I got a bit of a shock last Sunday night. After the evening service, I met my mother. No, that’s not the shock – I’ve known her all my life. But something was different . . . It took a few minutes before I realised: she wasn’t wearing a hat! My first thought was, ‘I knew it – she’s gone back to the Church of Scotland.’ Subtly, I glanced to see if she was carrying a hymn book, and then it occurred to me that I didn’t know what one looked like anyway. Besides, surely I’d have heard if my own mother had absconded back from whence she came.

Actually, she had just got fed-up of hats and decided, at seventy-eight, that it was time to join the aotrom* throng of bare-headed Free Church women. She really does believe in doing things in her own time, and for that . . . well, I take my hat off to her.

The hat-wearing ladies have long since become a symbol of more so-called ‘hardline’ Presbyterian churches. Somehow, people got the idea that the hat symbolised male dominance and female subjugation. As if the Session appointed a committee to discuss such things. ‘What was in style ten years ago?’, the chairman might ask. After consulting a long out of date JD Williams catalogue, one of the elders would say, ‘pillboxes, with a small veil’. Two hours later, an edict would be issued to the local shops – ‘Stock only pillbox hats (with or without veils) and sell these to our women. No gaudy colours – they’re vain enough as it is.’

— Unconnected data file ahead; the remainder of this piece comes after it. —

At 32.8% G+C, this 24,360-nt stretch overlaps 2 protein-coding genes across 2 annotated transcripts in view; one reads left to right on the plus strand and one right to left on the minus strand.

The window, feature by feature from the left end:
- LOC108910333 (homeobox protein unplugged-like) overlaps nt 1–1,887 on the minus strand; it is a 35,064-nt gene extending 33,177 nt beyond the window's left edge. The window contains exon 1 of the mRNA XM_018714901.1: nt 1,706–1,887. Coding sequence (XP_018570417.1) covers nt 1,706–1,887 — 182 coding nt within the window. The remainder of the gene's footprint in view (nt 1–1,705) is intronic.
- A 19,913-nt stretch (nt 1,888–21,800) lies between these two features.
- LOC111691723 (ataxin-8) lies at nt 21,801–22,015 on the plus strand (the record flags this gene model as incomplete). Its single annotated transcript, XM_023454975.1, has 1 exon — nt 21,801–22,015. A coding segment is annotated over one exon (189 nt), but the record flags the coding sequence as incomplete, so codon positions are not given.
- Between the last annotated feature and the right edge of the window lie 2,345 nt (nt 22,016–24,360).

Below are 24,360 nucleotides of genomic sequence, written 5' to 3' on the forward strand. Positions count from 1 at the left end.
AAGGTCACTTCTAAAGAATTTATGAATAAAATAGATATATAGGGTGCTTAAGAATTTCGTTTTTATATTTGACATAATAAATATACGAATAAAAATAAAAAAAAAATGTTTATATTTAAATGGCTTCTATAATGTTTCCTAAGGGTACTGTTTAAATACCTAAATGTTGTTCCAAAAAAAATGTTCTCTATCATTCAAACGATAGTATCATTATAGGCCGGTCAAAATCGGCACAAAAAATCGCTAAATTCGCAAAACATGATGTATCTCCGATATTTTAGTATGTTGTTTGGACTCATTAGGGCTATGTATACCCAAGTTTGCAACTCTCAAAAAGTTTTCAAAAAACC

The hats are fewer and further between with each passing year. You will see more people (of both genders) wearing jeans to church, and fewer men are opting for the suit and tie look.

Last Sunday morning, the preacher mentioned that thousands of others had once occupied the pews in which we, the congregation, were sitting. In the more than 150 years since the church was built, successive generations have indeed sat under the Word there. Fashions changed many times over that period, and so many ministers have mounted the steps to preach in that very pulpit. Even the language of worship has changed. And the light-fitting, the Habitat-esque monstrosity which replaced – I am reliably informed – two perfectly charming pulpit lamps, was also a reflection of the (lack of) taste and mode of the time.